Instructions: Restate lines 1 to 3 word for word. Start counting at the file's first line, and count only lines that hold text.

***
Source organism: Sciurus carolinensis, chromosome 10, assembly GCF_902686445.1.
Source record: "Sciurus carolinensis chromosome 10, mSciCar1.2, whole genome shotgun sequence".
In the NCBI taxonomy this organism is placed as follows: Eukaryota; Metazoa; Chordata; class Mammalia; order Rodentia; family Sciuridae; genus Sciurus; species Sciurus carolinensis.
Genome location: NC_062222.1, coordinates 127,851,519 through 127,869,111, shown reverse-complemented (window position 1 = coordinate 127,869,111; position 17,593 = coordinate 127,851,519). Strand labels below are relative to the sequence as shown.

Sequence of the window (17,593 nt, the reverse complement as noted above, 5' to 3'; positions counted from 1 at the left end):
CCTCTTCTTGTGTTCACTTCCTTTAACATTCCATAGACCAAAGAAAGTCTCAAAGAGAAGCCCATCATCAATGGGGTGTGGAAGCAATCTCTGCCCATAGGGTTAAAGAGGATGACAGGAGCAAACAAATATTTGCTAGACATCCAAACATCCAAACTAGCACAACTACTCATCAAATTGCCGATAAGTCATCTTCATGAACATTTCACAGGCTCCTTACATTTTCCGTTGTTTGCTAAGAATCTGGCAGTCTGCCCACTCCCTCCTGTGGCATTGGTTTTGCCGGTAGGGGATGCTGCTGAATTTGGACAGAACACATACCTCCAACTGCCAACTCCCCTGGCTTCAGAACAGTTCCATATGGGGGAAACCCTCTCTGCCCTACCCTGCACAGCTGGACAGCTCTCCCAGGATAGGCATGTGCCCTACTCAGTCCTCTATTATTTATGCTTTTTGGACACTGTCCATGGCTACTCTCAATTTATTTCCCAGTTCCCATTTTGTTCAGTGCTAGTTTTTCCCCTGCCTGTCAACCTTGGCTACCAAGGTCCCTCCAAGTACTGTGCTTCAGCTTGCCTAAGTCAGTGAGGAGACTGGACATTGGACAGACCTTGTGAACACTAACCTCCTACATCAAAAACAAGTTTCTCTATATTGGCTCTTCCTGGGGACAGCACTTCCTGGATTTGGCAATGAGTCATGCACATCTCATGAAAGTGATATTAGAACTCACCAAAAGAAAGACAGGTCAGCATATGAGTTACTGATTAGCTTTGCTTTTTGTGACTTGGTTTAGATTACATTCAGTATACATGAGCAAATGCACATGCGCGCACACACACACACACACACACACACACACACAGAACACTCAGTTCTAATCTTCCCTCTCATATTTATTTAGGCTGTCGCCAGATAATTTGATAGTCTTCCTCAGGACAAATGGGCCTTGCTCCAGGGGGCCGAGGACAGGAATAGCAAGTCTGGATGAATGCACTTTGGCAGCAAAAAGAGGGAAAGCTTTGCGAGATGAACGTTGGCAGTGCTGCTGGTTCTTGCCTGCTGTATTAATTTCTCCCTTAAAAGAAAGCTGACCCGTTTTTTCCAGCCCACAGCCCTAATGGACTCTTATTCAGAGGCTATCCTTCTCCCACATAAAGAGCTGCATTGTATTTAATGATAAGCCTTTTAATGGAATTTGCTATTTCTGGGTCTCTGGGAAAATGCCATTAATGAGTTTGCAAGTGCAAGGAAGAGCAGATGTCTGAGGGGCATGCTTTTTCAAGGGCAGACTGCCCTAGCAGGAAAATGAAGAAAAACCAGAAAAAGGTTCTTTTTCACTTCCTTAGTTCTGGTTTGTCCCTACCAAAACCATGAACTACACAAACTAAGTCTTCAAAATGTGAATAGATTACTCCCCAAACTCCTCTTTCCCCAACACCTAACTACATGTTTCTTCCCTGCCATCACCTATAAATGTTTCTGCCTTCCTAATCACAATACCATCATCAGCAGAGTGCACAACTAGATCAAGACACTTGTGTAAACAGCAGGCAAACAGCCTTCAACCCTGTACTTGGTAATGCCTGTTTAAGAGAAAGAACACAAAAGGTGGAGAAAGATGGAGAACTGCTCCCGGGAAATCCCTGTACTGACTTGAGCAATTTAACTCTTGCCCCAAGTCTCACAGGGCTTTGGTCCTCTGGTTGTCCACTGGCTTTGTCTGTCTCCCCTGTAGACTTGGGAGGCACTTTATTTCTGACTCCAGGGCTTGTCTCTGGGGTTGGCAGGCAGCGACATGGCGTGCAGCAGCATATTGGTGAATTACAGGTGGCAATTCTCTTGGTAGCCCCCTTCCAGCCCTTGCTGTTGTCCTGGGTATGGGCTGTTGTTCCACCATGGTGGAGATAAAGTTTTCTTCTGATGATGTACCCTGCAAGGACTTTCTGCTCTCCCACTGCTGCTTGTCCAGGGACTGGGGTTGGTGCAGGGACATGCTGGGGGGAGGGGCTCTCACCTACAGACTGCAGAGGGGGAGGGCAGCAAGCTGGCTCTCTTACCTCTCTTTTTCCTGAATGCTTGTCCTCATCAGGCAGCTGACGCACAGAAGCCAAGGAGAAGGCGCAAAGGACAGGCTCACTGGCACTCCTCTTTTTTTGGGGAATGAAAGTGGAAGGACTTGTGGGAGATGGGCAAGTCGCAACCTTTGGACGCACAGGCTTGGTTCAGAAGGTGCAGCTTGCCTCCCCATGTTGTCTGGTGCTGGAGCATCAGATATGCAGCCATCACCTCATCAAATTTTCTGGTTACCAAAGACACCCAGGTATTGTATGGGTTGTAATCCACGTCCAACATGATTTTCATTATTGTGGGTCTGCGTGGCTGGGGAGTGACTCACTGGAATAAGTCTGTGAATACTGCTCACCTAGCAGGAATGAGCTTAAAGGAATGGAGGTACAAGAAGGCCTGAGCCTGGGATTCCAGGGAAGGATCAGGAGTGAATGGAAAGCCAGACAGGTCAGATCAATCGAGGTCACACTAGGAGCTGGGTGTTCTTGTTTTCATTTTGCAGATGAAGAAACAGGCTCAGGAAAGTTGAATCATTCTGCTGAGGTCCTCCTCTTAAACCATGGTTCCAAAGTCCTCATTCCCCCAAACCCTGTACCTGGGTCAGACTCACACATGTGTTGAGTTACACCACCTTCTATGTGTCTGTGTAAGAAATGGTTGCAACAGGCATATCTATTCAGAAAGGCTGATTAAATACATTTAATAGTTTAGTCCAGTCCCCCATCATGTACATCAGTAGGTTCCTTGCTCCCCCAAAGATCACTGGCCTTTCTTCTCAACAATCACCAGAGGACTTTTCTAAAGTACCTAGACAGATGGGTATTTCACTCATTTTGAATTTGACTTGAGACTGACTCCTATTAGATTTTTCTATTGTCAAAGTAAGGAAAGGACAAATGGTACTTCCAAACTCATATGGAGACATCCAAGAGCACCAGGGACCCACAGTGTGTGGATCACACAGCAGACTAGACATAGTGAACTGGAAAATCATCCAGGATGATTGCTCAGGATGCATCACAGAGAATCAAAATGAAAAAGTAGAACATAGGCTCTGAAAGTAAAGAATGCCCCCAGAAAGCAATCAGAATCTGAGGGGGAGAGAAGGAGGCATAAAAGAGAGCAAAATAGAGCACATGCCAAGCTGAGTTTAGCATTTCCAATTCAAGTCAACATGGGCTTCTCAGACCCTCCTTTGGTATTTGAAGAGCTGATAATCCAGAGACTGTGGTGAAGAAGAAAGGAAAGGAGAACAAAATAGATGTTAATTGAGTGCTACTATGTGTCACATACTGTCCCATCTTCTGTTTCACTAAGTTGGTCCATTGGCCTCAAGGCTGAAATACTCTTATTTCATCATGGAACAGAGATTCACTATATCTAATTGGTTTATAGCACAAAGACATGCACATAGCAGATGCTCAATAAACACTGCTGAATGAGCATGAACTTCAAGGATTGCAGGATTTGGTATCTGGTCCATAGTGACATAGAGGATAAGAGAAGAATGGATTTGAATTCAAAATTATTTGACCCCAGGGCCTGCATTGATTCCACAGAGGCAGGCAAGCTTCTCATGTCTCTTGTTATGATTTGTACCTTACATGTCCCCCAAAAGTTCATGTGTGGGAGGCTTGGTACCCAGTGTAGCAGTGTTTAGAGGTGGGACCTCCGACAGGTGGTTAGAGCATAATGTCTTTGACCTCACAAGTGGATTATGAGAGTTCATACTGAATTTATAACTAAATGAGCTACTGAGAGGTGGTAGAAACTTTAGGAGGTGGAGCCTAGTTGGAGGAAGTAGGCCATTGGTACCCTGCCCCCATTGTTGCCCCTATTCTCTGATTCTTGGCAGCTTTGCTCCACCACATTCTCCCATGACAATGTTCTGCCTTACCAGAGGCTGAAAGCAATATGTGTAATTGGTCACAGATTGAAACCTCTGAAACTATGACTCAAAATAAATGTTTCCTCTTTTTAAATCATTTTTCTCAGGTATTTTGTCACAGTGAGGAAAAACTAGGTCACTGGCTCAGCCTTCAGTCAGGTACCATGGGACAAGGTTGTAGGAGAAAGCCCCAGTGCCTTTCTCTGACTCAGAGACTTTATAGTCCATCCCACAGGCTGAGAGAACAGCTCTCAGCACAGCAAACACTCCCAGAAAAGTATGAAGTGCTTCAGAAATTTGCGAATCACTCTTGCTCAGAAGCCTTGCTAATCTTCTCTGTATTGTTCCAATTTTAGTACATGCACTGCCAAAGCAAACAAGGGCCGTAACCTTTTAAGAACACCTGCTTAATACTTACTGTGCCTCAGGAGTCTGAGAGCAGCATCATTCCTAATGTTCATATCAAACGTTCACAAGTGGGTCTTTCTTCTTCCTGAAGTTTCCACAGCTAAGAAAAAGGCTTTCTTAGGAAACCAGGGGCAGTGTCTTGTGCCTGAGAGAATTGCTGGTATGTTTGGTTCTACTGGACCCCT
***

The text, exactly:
Source organism: Sciurus carolinensis, chromosome 10, assembly GCF_902686445.1.
Source record: "Sciurus carolinensis chromosome 10, mSciCar1.2, whole genome shotgun sequence".
In the NCBI taxonomy this organism is placed as follows: Eukaryota; Metazoa; Chordata; class Mammalia; order Rodentia; family Sciuridae; genus Sciurus; species Sciurus carolinensis.